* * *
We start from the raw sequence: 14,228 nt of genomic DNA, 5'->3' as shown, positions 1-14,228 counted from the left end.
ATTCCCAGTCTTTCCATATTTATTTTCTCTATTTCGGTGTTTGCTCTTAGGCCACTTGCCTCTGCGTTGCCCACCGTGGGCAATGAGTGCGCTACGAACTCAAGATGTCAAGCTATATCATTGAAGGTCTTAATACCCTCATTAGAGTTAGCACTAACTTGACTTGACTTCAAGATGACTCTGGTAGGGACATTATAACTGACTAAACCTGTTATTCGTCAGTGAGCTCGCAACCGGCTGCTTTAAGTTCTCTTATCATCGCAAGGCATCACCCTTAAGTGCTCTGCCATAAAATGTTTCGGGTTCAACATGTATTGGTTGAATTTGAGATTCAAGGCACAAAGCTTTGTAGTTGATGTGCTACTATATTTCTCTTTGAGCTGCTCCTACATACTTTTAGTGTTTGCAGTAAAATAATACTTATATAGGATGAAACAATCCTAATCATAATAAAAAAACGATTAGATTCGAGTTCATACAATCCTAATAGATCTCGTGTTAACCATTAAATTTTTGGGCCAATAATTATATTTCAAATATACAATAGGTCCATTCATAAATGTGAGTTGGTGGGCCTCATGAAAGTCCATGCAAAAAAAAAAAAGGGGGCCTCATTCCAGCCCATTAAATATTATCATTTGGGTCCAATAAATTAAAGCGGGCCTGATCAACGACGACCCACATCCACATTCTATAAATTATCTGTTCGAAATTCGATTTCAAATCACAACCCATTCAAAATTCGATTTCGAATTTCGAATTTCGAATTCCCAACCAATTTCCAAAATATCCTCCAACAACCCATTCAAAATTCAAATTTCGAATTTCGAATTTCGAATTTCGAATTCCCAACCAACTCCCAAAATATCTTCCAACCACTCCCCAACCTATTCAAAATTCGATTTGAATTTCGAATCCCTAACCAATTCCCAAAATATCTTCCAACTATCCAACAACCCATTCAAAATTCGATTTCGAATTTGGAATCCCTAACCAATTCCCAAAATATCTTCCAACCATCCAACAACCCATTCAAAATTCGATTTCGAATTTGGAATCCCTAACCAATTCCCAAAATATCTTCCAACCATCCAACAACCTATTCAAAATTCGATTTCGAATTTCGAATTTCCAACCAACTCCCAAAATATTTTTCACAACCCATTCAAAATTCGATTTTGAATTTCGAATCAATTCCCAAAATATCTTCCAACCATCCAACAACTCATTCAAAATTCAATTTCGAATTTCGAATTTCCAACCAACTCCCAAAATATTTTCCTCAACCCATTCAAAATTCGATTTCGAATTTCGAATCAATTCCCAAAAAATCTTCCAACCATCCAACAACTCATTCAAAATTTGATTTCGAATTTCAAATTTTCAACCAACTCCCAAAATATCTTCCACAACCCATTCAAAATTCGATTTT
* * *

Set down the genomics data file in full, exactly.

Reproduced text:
We start from the raw sequence: 14,228 nt of genomic DNA, 5'->3' as shown, positions 1-14,228 counted from the left end.
ATTCCCAGTCTTTCCATATTTATTTTCTCTATTTCGGTGTTTGCTCTTAGGCCACTTGCCTCTGCGTTGCCCACCGTGGGCAATGAGTGCGCTACGAACTCAAGATGTCAAGCTATATCATTGAAGGTCTTAATACCCTCATTAGAGTTAGCACTAACTTGACTTGACTTCAAGATGACTCTGGTAGGGACATTATAACTGACTAAACCTGTTATTCGTCAGTGAGCTCGCAACCGGCTGCTTTAAGTTCTCTTATCATCGCAAGGCATCACCCTTAAGTGCTCTGCCATAAAATGTTTCGGGTTCAACATGTATTGGTTGAATTTGAGATTCAAGGCACAAAGCTTTGTAGTTGATGTGCTACTATATTTCTCTTTGAGCTGCTCCTACATACTTTTAGTGTTTGCAGTAAAATAATACTTATATAGGATGAAACAATCCTAATCATAATAAAAAAACGATTAGATTCGAGTTCATACAATCCTAATAGATCTCGTGTTAACCATTAAATTTTTGGGCCAATAATTATATTTCAAATATACAATAGGTCCATTCATAAATGTGAGTTGGTGGGCCTCATGAAAGTCCATGCAAAAAAAAAAAAGGGGGCCTCATTCCAGCCCATTAAATATTATCATTTGGGTCCAATAAATTAAAGCGGGCCTGATCAACGACGACCCACATCCACATTCTATAAATTATCTGTTCGAAATTCGATTTCAAATCACAACCCATTCAAAATTCGATTTCGAATTTCGAATTTCGAATTCCCAACCAATTTCCAAAATATCCTCCAACAACCCATTCAAAATTCAAATTTCGAATTTCGAATTTCGAATTTCGAATTCCCAACCAACTCCCAAAATATCTTCCAACCACTCCCCAACCTATTCAAAATTCGATTTGAATTTCGAATCCCTAACCAATTCCCAAAATATCTTCCAACTATCCAACAACCCATTCAAAATTCGATTTCGAATTTGGAATCCCTAACCAATTCCCAAAATATCTTCCAACCATCCAACAACCCATTCAAAATTCGATTTCGAATTTGGAATCCCTAACCAATTCCCAAAATATCTTCCAACCATCCAACAACCTATTCAAAATTCGATTTCGAATTTCGAATTTCCAACCAACTCCCAAAATATTTTTCACAACCCATTCAAAATTCGATTTTGAATTTCGAATCAATTCCCAAAATATCTTCCAACCATCCAACAACTCATTCAAAATTCAATTTCGAATTTCGAATTTCCAACCAACTCCCAAAATATTTTCCTCAACCCATTCAAAATTCGATTTCGAATTTCGAATCAATTCCCAAAAAATCTTCCAACCATCCAACAACTCATTCAAAATTTGATTTCGAATTTCAAATTTTCAACCAACTCCCAAAATATCTTCCACAACCCATTCAAAATTCGATTTT